Bondi Resort Blog

Come on into our Blog for a look at the wonderful world we've got to share! With over 240 hectares (600 acres) of wilderness woodlands surrounding the resort, just ten minutes from Algonquin Park, we feature over 400 metres (1200’) of waterfront and beach; boat rentals; summer hiking trails winding through fields and woods; 20 km. of groomed cross country ski trails and snowshoeing in winter; access to nearby snowmobile trails for sledders, and a toboggan hill for the young at heart.

Sunday, March 29, 2009

South Portage, Steam Trains and Steamboats

The public dock at South Portage, Lake of Bays, is the site of an Ontario Heritage Historical Plaque that commemorates the wonderful little Portage Flyer railway we spoke about in the last post.

This project was a collaboration of the muncipal Heritage Advisory Committee, Lake of Bays Heritage Foundation, the Railway Society that runs the Portage Flyer at Muskoka Heritage Place and private donors. Like Topsy, the project 'grew'. It began as being just a plaque... but then Russ Nicholls was able to find us a donor who offered to provide a short section of the original narrow-gauge railway track. That lead to the concept of rehabilitating and beautifying the shorelines, which brought in BarkNursery -- designers of ecological gardens, and the local residents at South Portage who came out to help design, plant and tend to the garden.

It's a beautiful spot, and was included on a tour for the Ontario Horticultural Society when they met last summer in Baysville.

It's more than that, however. The South Portage dock is a curious shape. That's because it started (like our project) as one thing... but grew. It began as the Lake of Bays terminal of the railway, with a long dock projecting out into the lake where the railway could run. On either side were docking facilities for the barges and lake steamers that plied Lake of Bays. The largest of these were the S.S. Mohawk Belle, built right here on Lake of Bays, and the S.S. Iroquois.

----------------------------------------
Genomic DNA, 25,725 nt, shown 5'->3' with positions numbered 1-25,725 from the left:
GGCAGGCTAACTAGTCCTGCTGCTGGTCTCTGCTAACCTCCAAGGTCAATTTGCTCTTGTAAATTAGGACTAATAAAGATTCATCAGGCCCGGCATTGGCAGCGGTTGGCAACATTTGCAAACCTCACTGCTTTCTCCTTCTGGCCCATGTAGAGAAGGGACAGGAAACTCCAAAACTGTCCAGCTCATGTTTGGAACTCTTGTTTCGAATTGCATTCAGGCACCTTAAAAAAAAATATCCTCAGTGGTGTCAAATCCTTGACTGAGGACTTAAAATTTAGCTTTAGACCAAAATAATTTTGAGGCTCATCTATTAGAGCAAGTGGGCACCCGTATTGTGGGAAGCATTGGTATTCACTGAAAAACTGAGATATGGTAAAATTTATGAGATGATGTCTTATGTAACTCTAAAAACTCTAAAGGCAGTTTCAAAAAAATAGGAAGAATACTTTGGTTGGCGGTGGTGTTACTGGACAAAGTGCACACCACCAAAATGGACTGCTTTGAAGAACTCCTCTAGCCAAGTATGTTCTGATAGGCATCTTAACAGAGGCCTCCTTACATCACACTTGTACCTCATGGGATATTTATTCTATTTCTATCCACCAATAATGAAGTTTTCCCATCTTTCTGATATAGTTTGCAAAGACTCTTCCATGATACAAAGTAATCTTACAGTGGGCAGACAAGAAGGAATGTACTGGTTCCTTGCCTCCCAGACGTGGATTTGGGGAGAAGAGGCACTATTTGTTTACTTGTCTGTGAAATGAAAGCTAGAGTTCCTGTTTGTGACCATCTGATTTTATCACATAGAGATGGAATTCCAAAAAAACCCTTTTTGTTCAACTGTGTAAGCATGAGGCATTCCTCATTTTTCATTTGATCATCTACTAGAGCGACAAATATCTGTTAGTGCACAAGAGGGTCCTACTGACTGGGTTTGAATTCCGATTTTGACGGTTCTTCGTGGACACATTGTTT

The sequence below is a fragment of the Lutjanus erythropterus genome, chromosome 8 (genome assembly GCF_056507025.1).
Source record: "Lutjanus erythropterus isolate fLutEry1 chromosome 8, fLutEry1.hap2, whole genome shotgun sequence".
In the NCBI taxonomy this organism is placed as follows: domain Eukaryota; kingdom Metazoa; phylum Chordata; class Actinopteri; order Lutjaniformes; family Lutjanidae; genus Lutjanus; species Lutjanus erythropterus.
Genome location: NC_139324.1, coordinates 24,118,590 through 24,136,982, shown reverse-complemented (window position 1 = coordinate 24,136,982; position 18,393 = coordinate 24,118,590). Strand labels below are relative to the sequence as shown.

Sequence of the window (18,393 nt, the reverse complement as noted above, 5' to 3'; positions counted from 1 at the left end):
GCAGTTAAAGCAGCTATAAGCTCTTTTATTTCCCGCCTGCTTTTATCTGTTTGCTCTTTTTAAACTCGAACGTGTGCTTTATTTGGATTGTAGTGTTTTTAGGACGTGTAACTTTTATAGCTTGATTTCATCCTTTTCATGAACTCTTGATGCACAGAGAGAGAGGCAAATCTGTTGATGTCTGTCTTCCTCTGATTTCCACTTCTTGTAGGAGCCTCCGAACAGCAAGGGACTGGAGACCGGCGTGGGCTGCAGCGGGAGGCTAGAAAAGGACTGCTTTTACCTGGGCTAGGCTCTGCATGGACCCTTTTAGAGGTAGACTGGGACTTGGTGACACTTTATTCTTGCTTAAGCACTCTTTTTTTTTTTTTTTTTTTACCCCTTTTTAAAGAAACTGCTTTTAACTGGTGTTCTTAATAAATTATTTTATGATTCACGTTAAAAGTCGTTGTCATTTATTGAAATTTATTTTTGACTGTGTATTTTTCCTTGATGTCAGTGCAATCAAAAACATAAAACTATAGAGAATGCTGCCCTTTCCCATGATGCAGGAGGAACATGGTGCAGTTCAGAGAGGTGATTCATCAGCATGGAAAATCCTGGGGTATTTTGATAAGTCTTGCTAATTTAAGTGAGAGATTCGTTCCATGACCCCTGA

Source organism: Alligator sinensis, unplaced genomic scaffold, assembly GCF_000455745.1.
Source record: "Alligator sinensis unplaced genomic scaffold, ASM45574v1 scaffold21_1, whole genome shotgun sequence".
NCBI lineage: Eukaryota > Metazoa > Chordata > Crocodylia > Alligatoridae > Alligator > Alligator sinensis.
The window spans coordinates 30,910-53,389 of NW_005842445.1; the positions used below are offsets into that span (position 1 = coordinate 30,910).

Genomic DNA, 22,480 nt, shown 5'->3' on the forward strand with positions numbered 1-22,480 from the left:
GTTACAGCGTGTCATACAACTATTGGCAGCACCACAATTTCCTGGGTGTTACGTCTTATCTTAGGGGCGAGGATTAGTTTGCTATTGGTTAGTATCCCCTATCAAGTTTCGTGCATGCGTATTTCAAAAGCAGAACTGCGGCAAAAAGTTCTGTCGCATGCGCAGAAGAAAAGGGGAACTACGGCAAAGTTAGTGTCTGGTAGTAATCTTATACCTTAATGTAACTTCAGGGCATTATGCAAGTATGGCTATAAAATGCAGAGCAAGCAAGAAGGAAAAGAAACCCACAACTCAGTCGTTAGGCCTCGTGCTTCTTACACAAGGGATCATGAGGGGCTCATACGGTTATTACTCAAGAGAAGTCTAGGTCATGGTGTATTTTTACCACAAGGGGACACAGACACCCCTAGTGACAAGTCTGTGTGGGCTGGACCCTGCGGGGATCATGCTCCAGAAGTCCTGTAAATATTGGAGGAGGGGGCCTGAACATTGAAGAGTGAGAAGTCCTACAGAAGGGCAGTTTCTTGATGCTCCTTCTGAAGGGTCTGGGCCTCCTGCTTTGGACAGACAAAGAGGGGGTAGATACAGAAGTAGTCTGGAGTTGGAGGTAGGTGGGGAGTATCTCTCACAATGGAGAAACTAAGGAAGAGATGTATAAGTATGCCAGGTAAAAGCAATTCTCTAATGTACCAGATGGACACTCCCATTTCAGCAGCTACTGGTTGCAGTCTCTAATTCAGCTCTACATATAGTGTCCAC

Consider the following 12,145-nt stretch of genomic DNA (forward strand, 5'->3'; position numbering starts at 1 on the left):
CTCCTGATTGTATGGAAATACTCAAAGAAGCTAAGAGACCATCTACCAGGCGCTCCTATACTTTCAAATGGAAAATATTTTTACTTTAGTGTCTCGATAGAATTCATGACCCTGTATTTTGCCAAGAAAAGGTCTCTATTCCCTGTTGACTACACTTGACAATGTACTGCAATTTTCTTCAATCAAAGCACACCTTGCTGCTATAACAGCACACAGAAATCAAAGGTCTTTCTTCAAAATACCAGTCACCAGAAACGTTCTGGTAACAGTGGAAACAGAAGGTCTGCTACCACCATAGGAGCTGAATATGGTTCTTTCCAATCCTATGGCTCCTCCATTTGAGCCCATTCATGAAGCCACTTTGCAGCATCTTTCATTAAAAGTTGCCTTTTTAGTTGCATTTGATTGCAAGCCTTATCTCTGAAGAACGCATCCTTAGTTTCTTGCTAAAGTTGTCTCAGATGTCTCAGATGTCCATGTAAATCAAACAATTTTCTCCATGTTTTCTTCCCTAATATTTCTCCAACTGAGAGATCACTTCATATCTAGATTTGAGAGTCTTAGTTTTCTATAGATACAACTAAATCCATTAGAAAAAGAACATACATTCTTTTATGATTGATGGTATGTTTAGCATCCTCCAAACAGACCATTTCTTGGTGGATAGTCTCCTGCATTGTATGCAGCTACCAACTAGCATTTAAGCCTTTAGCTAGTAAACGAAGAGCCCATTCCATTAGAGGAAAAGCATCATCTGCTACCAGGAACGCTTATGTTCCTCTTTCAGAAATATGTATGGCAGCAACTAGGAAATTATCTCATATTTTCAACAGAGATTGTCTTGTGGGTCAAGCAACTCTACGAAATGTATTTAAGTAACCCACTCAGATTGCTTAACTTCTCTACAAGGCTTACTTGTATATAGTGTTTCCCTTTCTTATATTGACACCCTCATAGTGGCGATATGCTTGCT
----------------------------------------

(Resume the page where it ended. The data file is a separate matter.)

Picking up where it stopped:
When the Iroquois - seen in this photograph at the dock in Dorset - was decommissioned, she was left tied to the South Portage dock. And she burned. What was left was, quite simply, sunk. Fill was poured into the hull of the sunken ship, and that provided the current width of the South Portage dock.

If you stand on a clear day on the end of the dock, and look down into the water to the right side of the dock, you can still see the stern of the ship.

You can't disturb it, though. The Marine Heritage Act carries massive fines for messing about with wrecks. You can see it, however, and get a sense of the size of this steamer.

And maybe dream a bit about those days, when you'd arrive on that narrow little railway, and then climb aboard the steamer, in long dresses and gentlemen's suits, with trunks full of clothing, to spend the summer on the Lake.

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